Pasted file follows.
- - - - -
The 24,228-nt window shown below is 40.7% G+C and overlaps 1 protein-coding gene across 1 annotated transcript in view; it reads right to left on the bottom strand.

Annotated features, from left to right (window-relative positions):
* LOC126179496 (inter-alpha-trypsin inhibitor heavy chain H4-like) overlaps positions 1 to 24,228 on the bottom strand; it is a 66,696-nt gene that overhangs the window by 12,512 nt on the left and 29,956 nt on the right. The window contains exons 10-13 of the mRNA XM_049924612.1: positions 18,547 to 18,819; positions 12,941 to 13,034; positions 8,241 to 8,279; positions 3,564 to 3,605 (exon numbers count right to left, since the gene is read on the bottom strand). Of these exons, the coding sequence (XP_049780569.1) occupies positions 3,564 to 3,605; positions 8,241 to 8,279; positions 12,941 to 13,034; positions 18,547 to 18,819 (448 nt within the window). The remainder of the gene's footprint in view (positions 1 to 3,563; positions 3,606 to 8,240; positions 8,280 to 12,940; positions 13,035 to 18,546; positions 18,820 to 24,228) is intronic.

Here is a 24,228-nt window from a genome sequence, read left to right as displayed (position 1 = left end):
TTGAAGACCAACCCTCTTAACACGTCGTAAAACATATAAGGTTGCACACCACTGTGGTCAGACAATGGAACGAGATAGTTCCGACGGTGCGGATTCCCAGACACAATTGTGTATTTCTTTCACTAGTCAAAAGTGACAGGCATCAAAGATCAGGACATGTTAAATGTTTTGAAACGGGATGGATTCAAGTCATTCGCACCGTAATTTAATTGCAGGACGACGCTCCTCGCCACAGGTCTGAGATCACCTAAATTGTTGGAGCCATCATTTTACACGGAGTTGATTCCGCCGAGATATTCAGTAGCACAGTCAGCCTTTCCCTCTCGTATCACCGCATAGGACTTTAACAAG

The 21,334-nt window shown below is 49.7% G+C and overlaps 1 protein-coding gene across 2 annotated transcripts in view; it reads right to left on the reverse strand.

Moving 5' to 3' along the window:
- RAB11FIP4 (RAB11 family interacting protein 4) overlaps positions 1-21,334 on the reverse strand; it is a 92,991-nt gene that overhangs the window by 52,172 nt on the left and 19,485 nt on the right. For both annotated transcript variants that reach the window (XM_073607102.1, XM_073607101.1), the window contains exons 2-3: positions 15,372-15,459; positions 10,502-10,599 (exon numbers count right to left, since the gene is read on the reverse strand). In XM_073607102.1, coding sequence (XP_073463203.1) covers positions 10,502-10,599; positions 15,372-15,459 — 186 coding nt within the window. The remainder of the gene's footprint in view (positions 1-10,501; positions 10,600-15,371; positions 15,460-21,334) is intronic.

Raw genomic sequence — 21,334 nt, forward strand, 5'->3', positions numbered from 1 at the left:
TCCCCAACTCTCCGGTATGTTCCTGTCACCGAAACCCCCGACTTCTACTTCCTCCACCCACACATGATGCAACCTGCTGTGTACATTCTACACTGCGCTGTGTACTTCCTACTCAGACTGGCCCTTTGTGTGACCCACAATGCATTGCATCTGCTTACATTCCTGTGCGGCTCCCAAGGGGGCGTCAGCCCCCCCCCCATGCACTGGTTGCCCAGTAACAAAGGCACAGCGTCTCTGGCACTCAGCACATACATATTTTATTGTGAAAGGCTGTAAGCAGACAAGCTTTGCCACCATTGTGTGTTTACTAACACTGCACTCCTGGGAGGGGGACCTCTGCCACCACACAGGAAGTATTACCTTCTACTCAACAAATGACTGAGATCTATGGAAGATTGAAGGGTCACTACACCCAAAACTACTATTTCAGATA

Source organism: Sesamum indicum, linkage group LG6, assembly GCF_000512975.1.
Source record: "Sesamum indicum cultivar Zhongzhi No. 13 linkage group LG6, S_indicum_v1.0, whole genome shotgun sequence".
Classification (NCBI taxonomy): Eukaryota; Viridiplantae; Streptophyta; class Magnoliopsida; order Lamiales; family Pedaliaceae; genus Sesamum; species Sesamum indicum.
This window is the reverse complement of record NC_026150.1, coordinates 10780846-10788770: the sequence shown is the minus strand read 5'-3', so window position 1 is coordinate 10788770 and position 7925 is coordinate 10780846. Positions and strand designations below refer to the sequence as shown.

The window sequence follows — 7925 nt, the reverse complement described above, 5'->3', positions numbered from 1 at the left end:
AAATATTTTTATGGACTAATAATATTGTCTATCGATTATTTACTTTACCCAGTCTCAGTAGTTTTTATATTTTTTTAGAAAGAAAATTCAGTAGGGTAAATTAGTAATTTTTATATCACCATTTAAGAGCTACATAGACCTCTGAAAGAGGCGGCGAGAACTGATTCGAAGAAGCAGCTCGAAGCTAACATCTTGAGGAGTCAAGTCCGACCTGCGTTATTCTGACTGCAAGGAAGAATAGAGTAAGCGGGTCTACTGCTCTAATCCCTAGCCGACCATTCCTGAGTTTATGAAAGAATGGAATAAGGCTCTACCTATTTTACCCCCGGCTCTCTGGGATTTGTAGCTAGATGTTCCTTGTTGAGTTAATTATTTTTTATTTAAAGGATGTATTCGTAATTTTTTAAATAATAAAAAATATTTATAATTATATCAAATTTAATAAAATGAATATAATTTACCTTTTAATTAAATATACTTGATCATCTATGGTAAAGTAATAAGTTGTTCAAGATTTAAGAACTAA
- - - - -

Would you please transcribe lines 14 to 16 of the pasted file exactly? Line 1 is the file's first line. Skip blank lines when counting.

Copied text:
This window is the reverse complement of record NC_026150.1, coordinates 10780846-10788770: the sequence shown is the minus strand read 5'-3', so window position 1 is coordinate 10788770 and position 7925 is coordinate 10780846. Positions and strand designations below refer to the sequence as shown.

The window sequence follows — 7925 nt, the reverse complement described above, 5'->3', positions numbered from 1 at the left end:
AAATATTTTTATGGACTAATAATATTGTCTATCGATTATTTACTTTACCCAGTCTCAGTAGTTTTTATATTTTTTTAGAAAGAAAATTCAGTAGGGTAAATTAGTAATTTTTATATCACCATTTAAGAGCTACATAGACCTCTGAAAGAGGCGGCGAGAACTGATTCGAAGAAGCAGCTCGAAGCTAACATCTTGAGGAGTCAAGTCCGACCTGCGTTATTCTGACTGCAAGGAAGAATAGAGTAAGCGGGTCTACTGCTCTAATCCCTAGCCGACCATTCCTGAGTTTATGAAAGAATGGAATAAGGCTCTACCTATTTTACCCCCGGCTCTCTGGGATTTGTAGCTAGATGTTCCTTGTTGAGTTAATTATTTTTTATTTAAAGGATGTATTCGTAATTTTTTAAATAATAAAAAATATTTATAATTATATCAAATTTAATAAAATGAATATAATTTACCTTTTAATTAAATATACTTGATCATCTATGGTAAAGTAATAAGTTGTTCAAGATTTAAGAACTAA